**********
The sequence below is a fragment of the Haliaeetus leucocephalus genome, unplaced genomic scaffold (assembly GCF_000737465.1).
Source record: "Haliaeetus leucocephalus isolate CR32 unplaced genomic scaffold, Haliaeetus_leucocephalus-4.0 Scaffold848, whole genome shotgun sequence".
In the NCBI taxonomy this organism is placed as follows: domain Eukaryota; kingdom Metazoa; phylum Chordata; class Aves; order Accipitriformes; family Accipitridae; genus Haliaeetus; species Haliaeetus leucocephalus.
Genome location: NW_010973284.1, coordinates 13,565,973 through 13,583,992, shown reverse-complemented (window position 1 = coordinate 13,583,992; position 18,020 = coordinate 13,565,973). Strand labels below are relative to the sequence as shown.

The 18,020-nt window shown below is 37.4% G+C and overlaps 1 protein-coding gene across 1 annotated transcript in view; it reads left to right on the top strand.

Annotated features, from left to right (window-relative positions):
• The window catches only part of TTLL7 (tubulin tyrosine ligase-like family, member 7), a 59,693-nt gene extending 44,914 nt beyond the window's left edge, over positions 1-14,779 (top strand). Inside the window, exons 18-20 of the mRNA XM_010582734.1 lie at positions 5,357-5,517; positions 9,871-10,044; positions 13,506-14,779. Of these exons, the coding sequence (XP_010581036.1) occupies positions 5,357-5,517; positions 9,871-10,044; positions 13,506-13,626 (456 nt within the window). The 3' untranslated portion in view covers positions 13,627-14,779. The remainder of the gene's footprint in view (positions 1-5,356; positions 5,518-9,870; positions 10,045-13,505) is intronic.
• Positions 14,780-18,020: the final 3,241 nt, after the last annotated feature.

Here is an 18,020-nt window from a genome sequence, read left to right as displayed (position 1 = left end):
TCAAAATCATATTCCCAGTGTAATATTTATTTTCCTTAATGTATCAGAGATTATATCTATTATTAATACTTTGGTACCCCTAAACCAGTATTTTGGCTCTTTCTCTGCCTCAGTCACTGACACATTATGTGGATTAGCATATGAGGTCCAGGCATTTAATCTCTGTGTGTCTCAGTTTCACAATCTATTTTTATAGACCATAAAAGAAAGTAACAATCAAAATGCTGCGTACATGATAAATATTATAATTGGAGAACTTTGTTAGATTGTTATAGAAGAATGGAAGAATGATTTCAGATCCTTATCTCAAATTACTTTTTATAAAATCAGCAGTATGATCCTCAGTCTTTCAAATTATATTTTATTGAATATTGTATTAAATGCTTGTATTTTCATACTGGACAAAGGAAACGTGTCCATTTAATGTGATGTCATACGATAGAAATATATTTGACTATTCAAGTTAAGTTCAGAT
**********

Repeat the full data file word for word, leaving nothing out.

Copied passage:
The sequence below is a fragment of the Haliaeetus leucocephalus genome, unplaced genomic scaffold (assembly GCF_000737465.1).
Source record: "Haliaeetus leucocephalus isolate CR32 unplaced genomic scaffold, Haliaeetus_leucocephalus-4.0 Scaffold848, whole genome shotgun sequence".
In the NCBI taxonomy this organism is placed as follows: domain Eukaryota; kingdom Metazoa; phylum Chordata; class Aves; order Accipitriformes; family Accipitridae; genus Haliaeetus; species Haliaeetus leucocephalus.
Genome location: NW_010973284.1, coordinates 13,565,973 through 13,583,992, shown reverse-complemented (window position 1 = coordinate 13,583,992; position 18,020 = coordinate 13,565,973). Strand labels below are relative to the sequence as shown.

The 18,020-nt window shown below is 37.4% G+C and overlaps 1 protein-coding gene across 1 annotated transcript in view; it reads left to right on the top strand.

Annotated features, from left to right (window-relative positions):
• The window catches only part of TTLL7 (tubulin tyrosine ligase-like family, member 7), a 59,693-nt gene extending 44,914 nt beyond the window's left edge, over positions 1-14,779 (top strand). Inside the window, exons 18-20 of the mRNA XM_010582734.1 lie at positions 5,357-5,517; positions 9,871-10,044; positions 13,506-14,779. Of these exons, the coding sequence (XP_010581036.1) occupies positions 5,357-5,517; positions 9,871-10,044; positions 13,506-13,626 (456 nt within the window). The 3' untranslated portion in view covers positions 13,627-14,779. The remainder of the gene's footprint in view (positions 1-5,356; positions 5,518-9,870; positions 10,045-13,505) is intronic.
• Positions 14,780-18,020: the final 3,241 nt, after the last annotated feature.

Here is an 18,020-nt window from a genome sequence, read left to right as displayed (position 1 = left end):
TCAAAATCATATTCCCAGTGTAATATTTATTTTCCTTAATGTATCAGAGATTATATCTATTATTAATACTTTGGTACCCCTAAACCAGTATTTTGGCTCTTTCTCTGCCTCAGTCACTGACACATTATGTGGATTAGCATATGAGGTCCAGGCATTTAATCTCTGTGTGTCTCAGTTTCACAATCTATTTTTATAGACCATAAAAGAAAGTAACAATCAAAATGCTGCGTACATGATAAATATTATAATTGGAGAACTTTGTTAGATTGTTATAGAAGAATGGAAGAATGATTTCAGATCCTTATCTCAAATTACTTTTTATAAAATCAGCAGTATGATCCTCAGTCTTTCAAATTATATTTTATTGAATATTGTATTAAATGCTTGTATTTTCATACTGGACAAAGGAAACGTGTCCATTTAATGTGATGTCATACGATAGAAATATATTTGACTATTCAAGTTAAGTTCAGAT